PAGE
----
These are large vessels built specifically for moving used fuel from reactors to interim storage facilities across seas, and can carry up to 17 used fuel flasks. For safety, they have double hulls with impact-resistant structures between the hulls, together with duplication and separation of all essential systems such as navigation, communication, cargo monitoring, cooling systems and even twin propellers and twin independent engines to provide high reliability and increased chances of survival in case of a mishap. Following the International Maritime Organization, each of these ships follow an international safety standard known as International Code for the Safe Carriage of Packaged Irradiated Nuclear Fuel, Plutonium and High-Level Radioactive wastes on Board ships (INF code). Depending upon the total radioactivity of INF cargo that is carries on board, the ships are classified as class 1, class 2 or class 3 INF ships. 
It may be the case that transportation of spent nuclear fuel in some cases may only be feasible via air due to location or political conditions. The IAEA has already established a regulatory framework to certify air transport Type C casks, although no such cask has been built or certified yet.  In the absence of Type C casks, type B casks have been used under an exemptions and special arrangements for administrative and security controls. However, in the last 20 years, technology improvements have enabled aircrafts with increasingly heavy-lift capability to be deployed. As a consequence, now, the size and weight of type C casks are well within the bounds of such aircraft's capability. Presently, cost is the only factor that acts as a deterrent as it is 3 times as expensive to use air transport for SNF as rail, but the scenario might soon change with reduction in costs.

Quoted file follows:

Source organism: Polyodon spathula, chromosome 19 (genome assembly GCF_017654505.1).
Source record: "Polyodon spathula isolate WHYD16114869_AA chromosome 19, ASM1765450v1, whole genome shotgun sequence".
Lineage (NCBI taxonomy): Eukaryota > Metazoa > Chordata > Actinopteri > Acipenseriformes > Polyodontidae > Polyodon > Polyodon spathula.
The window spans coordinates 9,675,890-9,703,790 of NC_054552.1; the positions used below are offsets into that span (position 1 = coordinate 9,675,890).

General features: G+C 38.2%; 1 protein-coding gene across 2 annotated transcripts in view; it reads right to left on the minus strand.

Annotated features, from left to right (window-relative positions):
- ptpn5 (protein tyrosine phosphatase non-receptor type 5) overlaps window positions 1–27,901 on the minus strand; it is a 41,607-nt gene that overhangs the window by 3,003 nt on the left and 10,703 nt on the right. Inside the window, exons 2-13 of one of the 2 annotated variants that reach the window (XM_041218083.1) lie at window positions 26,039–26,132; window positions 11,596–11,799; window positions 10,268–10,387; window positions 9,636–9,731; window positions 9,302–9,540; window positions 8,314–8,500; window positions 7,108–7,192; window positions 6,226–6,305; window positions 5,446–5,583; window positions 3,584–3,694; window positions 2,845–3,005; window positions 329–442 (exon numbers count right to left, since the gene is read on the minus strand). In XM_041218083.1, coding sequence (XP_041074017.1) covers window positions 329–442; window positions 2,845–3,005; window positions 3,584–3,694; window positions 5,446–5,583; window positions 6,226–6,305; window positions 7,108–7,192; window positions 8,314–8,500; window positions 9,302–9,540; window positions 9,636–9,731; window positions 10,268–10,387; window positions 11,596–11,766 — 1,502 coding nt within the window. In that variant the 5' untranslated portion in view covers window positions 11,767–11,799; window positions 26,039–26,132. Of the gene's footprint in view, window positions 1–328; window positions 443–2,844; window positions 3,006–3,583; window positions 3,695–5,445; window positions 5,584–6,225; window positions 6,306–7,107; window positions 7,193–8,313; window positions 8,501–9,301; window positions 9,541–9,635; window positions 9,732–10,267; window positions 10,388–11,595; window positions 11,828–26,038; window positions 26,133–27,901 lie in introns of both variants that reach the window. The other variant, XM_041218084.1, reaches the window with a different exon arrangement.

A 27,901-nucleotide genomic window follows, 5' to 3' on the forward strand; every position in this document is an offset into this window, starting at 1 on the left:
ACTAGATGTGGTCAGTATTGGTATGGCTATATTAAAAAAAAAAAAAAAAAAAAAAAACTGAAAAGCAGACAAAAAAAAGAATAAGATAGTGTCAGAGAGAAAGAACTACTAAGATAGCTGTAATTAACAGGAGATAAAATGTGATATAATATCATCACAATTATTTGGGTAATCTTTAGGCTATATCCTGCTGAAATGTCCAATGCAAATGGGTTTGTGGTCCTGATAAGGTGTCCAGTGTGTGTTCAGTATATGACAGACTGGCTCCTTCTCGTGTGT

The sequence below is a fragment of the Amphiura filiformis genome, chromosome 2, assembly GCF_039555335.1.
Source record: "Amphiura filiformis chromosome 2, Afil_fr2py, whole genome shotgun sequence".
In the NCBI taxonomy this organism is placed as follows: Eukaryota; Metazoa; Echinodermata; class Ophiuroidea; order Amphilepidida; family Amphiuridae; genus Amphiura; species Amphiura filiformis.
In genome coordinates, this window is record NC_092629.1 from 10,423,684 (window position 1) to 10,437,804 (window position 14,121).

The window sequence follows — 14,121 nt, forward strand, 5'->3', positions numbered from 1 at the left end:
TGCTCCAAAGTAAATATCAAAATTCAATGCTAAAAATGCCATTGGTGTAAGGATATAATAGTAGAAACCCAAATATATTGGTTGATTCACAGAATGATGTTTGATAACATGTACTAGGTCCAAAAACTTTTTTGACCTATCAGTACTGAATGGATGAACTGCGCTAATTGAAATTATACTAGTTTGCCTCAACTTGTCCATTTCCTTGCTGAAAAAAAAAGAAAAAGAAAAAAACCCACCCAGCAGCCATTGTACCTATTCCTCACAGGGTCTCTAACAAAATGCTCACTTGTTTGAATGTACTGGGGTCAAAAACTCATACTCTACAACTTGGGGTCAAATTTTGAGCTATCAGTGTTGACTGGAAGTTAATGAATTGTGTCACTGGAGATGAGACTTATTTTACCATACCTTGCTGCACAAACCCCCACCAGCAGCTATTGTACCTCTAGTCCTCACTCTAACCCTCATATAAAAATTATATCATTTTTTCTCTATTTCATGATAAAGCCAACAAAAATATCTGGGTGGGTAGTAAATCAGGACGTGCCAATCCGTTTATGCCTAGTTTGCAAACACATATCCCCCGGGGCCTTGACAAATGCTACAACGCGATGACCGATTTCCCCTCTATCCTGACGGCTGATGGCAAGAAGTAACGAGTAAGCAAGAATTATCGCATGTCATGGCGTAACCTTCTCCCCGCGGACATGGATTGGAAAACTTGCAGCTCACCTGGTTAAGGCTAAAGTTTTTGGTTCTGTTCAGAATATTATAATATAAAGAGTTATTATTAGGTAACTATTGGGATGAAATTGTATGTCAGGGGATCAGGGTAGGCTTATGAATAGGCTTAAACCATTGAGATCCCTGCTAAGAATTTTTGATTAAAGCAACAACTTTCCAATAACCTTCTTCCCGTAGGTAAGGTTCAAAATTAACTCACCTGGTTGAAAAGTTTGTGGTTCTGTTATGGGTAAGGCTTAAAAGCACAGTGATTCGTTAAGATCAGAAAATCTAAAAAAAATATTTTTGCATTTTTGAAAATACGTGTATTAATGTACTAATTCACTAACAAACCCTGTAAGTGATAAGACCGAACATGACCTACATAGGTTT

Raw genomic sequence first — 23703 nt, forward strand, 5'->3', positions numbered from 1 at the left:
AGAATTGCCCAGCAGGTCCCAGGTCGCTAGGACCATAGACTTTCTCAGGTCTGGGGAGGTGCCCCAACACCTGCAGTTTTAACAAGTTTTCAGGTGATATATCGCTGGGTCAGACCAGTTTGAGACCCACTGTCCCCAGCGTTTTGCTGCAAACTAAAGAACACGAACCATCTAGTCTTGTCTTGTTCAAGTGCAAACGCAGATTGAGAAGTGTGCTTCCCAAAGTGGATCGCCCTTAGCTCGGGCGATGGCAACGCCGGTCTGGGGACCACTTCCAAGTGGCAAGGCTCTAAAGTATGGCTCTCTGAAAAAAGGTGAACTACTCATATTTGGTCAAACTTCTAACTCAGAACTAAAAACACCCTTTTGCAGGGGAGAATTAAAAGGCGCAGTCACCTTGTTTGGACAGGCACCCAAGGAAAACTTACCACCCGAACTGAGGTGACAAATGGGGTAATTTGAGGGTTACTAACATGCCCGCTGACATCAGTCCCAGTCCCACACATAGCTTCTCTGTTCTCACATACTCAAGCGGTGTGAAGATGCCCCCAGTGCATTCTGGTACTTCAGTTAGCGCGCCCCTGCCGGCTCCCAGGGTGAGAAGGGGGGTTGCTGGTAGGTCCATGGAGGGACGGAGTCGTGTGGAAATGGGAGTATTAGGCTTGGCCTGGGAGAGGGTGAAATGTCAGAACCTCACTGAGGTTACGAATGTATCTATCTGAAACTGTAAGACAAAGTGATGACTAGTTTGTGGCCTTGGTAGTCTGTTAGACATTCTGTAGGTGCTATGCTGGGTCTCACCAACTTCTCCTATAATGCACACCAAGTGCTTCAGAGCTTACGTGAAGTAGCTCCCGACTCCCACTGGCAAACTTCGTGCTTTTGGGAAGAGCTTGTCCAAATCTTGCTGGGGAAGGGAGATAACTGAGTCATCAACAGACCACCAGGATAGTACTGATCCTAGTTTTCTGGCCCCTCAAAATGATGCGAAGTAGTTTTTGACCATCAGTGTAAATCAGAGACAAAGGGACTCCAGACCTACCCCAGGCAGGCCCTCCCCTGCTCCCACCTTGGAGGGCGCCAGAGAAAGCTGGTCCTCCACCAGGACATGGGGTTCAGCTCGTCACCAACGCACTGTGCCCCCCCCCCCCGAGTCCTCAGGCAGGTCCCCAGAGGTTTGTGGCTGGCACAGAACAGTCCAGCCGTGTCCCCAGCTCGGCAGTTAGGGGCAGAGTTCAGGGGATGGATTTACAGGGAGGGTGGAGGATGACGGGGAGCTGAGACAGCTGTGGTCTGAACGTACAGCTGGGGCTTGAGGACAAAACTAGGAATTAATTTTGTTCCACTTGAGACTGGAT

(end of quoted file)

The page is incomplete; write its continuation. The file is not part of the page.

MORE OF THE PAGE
© Yash Poddar. The author grants permission to copy, distribute and display this work in unaltered form, with attribution to the author, for noncommercial purposes only. All other rights, including commercial rights, are reserved to the author.